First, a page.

In Jesus’ name I pray,

Amen

 
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Posted by on February 7, 2019 in 1 John, Peter and John

 

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Peter & John — 1 Peter 1:13-21

1 Peter 1:13-21 NIV
[13] Therefore, with minds that are alert and fully sober, set your hope on the grace to be brought to you when Jesus Christ is revealed at his coming. [14] As obedient children, do not conform to the evil desires you had when you lived in ignorance. [15] But just as he who called you is holy, so be holy in all you do; [16] for it is written: “Be holy, because I am holy.” [17] Since you call on a Father who judges each person’s work impartially, live out your time as foreigners here in reverent fear. [18] For you know that it was not with perishable things such as silver or gold that you were redeemed from the empty way of life handed down to you from your ancestors, [19] but with the precious blood of Christ, a lamb without blemish or defect. [20] He was chosen before the creation of the world, but was revealed in these last times for your sake. [21] Through him you believe in God, who raised him from the dead and glorified him, and so your faith and hope are in God.

Dear God, Peter seems to be emphasizing the fresh start we can get through Jesus’ grace and how we should move forward in holiness as much as possible. Accepting his grace is our reset button, but we have to do our kart if we are going to live transformed lives from that point on.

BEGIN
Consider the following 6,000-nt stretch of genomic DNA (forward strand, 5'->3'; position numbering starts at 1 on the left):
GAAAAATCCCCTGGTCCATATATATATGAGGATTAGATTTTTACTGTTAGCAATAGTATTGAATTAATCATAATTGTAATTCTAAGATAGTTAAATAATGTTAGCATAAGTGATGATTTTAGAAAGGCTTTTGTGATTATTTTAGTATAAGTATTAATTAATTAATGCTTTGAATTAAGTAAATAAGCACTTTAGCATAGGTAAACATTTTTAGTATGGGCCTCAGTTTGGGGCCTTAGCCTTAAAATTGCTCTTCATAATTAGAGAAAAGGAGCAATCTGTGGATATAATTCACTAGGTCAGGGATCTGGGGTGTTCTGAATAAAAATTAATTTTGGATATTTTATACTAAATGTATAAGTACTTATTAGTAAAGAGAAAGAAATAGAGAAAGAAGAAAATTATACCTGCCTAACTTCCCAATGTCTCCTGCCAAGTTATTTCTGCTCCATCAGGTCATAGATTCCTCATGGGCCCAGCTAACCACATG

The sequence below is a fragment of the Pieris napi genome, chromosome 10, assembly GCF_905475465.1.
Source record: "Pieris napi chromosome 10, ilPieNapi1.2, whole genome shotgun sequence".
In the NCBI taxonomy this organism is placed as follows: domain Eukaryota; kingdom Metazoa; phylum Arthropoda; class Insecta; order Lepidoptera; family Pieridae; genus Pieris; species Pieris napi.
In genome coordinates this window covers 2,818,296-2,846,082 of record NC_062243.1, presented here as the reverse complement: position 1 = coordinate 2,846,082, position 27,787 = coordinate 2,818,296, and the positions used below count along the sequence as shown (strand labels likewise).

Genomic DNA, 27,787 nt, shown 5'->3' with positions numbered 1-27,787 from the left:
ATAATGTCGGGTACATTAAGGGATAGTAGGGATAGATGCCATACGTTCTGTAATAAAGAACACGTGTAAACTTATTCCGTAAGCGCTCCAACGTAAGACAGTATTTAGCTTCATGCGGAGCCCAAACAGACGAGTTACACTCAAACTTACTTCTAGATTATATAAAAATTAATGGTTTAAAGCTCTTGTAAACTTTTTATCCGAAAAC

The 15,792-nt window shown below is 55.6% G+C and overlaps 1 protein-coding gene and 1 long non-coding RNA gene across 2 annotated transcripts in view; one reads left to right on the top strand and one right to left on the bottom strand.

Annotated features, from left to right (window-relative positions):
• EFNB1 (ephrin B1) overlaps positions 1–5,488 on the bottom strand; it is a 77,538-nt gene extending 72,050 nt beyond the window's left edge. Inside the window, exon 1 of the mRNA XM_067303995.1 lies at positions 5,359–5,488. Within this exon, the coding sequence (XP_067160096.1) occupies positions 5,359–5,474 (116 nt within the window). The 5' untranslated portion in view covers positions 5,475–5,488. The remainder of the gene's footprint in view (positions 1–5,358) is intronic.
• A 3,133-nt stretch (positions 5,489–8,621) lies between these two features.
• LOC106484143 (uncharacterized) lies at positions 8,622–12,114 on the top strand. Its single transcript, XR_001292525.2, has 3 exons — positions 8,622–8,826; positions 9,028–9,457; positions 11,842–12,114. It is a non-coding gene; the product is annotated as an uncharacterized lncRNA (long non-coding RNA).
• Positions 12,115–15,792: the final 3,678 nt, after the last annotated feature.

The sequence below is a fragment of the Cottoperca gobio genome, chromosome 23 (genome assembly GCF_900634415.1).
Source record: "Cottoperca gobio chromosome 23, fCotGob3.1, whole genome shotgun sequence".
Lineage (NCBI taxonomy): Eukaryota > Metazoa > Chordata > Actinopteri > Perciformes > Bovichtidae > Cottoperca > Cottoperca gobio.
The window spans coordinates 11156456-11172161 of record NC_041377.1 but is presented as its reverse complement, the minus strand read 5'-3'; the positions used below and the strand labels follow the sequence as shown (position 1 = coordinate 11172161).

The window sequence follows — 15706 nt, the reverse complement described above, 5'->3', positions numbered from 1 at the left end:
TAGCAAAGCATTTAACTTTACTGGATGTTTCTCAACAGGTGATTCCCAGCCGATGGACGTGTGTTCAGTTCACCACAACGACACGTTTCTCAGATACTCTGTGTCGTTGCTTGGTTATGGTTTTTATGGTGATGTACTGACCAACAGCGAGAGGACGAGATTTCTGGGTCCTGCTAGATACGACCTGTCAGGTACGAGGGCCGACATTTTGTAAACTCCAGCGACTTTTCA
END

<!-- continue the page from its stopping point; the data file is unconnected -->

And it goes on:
As I sit here on January 3, it kind of makes me think of New Year’s resolutions. We get in our heads what we resolve to do for the new year and more often than not (much more often than not) we fail after a short period of time. In this case, we resolve to be holy, but do we count the cost? Do we play the tape to the end and really think through what our resolution to be holy will cost us in terms of actions and denying ourselves?

Father, as I resolve to be holy, help me to assess what that will mean in terms of the media I consume, the ways in which I judge others, and the love I am called to show. Help me to also dedicate myself to the worship of you that you deserve from me. It’s easy to say that I will be holy, but it’s another thing to resolve to think through what that means and then submit myself to that process.

In Jesus’ name I pray,

Amen

 
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Posted by on January 3, 2019 in 1 Peter, Peter and John